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575 Castro St.

Shot on the set of Focus Features MILK, director Jenni Olson effectively employs archival recordings of Harvey Milk describing the events he would like to take place in the event of his assassination.

Director’s Note

The San Francisco Gay Film Festival came into existence in February 1977 when a self-described “ragtag bunch of hippie fag” filmmakers got together and projected their Super8 short films on a bed sheet at San Francisco’s old Gay Community Center. For its first few years the festival showcased the modest Super8 imaginings of such prolific but obscure gay filmmakers as David Waggoner, Ric Mears and Wayne Smolen, as well as festival founders Marc Huestis and Dan Nicolletta.

Many of these films explored gay themes, but a good percentage of the work (like many other experimental films of the era) focused on simple light and motion studies.

The visuals of 575 Castro St. (the play of light and shadow upon the walls of the Castro Camera set for Gus Van Sant’s Milk) hearken back to those gay short films of the ‘70s: The films that passed through Harvey Milk’s hands to be processed and developed. The films that inaugurated an event that would grow to become not just the largest LGBT film festival on the planet, but a media arts non-profit dedicated to serving filmmakers and audiences in myriad ways.

One of the first films I got to see when I attended my first Frameline festival in 1989 (looking for films to curate for my queer film series in Minneapolis) was Warren Sonbert’s Friendly Witness. That same year I also got to see my first queer experimental works by filmmakers like Su Friedrich, Abigail Child, Barbara Hammer and Ulrike Ottinger.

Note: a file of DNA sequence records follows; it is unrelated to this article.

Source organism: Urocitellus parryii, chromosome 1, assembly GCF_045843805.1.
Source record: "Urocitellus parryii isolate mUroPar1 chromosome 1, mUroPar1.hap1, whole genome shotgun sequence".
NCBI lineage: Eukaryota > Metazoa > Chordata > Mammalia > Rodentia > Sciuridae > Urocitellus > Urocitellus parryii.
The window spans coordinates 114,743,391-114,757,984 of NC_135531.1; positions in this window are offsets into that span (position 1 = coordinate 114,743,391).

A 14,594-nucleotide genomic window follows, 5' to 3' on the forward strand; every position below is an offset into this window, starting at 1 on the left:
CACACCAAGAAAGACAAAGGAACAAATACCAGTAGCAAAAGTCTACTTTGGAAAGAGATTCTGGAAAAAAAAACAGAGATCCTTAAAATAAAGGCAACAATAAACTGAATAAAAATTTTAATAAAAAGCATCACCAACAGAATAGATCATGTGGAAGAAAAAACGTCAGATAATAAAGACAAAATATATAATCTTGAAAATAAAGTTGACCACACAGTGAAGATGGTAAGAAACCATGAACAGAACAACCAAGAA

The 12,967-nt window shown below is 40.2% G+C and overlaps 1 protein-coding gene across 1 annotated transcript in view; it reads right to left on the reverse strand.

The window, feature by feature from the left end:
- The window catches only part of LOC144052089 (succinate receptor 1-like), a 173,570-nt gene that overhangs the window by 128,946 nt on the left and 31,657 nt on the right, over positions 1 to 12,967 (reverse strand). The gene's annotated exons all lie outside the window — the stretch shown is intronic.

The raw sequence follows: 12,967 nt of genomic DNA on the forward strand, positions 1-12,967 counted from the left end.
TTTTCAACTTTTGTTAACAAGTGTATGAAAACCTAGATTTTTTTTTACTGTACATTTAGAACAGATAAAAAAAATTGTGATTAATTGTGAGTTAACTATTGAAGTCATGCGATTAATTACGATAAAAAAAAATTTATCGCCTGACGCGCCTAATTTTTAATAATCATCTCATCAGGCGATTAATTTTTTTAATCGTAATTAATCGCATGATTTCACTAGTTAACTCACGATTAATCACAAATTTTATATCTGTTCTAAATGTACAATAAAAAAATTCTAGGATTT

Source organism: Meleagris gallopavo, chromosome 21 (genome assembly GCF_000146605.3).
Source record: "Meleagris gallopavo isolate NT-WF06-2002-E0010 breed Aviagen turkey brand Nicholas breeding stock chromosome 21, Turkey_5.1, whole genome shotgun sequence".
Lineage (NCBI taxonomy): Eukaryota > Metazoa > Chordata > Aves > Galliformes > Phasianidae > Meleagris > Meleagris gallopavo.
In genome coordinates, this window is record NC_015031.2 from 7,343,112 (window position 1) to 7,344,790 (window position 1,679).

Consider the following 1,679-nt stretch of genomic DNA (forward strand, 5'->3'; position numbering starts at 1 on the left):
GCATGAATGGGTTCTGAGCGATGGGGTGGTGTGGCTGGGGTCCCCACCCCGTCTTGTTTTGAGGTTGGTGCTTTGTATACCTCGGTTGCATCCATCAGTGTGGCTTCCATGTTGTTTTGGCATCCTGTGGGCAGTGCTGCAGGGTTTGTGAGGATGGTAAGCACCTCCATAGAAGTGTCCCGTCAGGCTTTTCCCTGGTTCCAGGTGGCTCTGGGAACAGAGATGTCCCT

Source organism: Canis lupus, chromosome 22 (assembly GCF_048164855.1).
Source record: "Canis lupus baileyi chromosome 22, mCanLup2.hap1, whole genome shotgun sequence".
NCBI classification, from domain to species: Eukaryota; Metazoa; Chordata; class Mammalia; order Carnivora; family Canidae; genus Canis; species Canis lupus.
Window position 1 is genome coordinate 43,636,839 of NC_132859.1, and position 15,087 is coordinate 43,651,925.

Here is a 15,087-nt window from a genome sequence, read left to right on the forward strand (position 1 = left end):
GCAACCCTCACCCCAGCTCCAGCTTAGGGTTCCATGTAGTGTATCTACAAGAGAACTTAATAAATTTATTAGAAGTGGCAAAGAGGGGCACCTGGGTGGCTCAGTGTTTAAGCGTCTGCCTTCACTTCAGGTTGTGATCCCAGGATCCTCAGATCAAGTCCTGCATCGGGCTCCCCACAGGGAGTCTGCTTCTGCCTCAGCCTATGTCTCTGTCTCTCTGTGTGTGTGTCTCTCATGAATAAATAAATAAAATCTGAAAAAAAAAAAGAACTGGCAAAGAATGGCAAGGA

These are the cinematic visions that have shaped and sparked my own vision — first as a curator, and then as a filmmaker myself. It is fitting that the style of 575 Castro St. should match the style of the pioneering gay films that Harvey Milk helped to develop (in all the meanings of that word).

For me, the joy of my films is found in the poetry of the static image —in the experience of time passing on film, undistracted by plot, actors, dialogue and other narrative conventions. An internal drama is evoked in the sensitivities of each viewer who is open to the subtleties of these mundane shots that are almost bereft of movement and sound. So quiet, so still. All the better to showcase the range of emotions evoked by Harvey Milk’s words.

The audio track is an edited down version of the 13-minute audio-cassette that Harvey Milk recorded in his camera shop on the evening of Friday, November 18, 1977 (a few weeks after his election to the San Francisco Board of Supervisors which made him the first openly gay elected official in America). Labeled simply: “In-Case” the tape was to be played, “in the event of my death by assassination.”

A note about the sound quality

In our final sound mix (on June 20th, the day after Opening Night of the 2008 San Francisco LGBT Film Festival) my sound guru Jim Lively diligently removed as many of the clicks and squeaks and scratches as he could from Harvey’s tape. The man was an inspiring orator, but he really didn’t seem to know the first thing about how to hold a microphone. Just as well – I think the noises provide a vivid sense of Harvey’s physical presence in that room. There is even one point during the desk shot where we hear the creaking of his chair (like he is pushing his chair back from behind the desk).

Jenni Olson is director of e-commerce at WolfeVideo.com andis one of the world's leading experts on LGBT cinema history. Her debut feature film, The Joy of Life world premiered at the 2005 Sundance Film. Jenni established the queer movie database, PopcornQ (at PlanetOut.com) and launched the first showcase for LGBT streaming media in 1995, the PlanetOut Online Cinema as well as founding the PlanetOut Short Movie Awards in 2000. As a film collector and archivist Jenni’s historical movie trailer programs (including the ever-popular: Homo Promo) have been shown at film festivals around the world. Jenni has written extensively about LGBT film since. Her coffee table tome, The Queer Movie Poster Book, was a 2005 Lambda Literary Award nominee. Jenni serves as an advisor to many filmmakers on a variety of projects, and on the advisory board of Outfest’s Legacy Project for LGBT film preservation. She is currently in development on a new feature, Get Me Guinevere Turner.

Milk

Directed by Gus Van Sant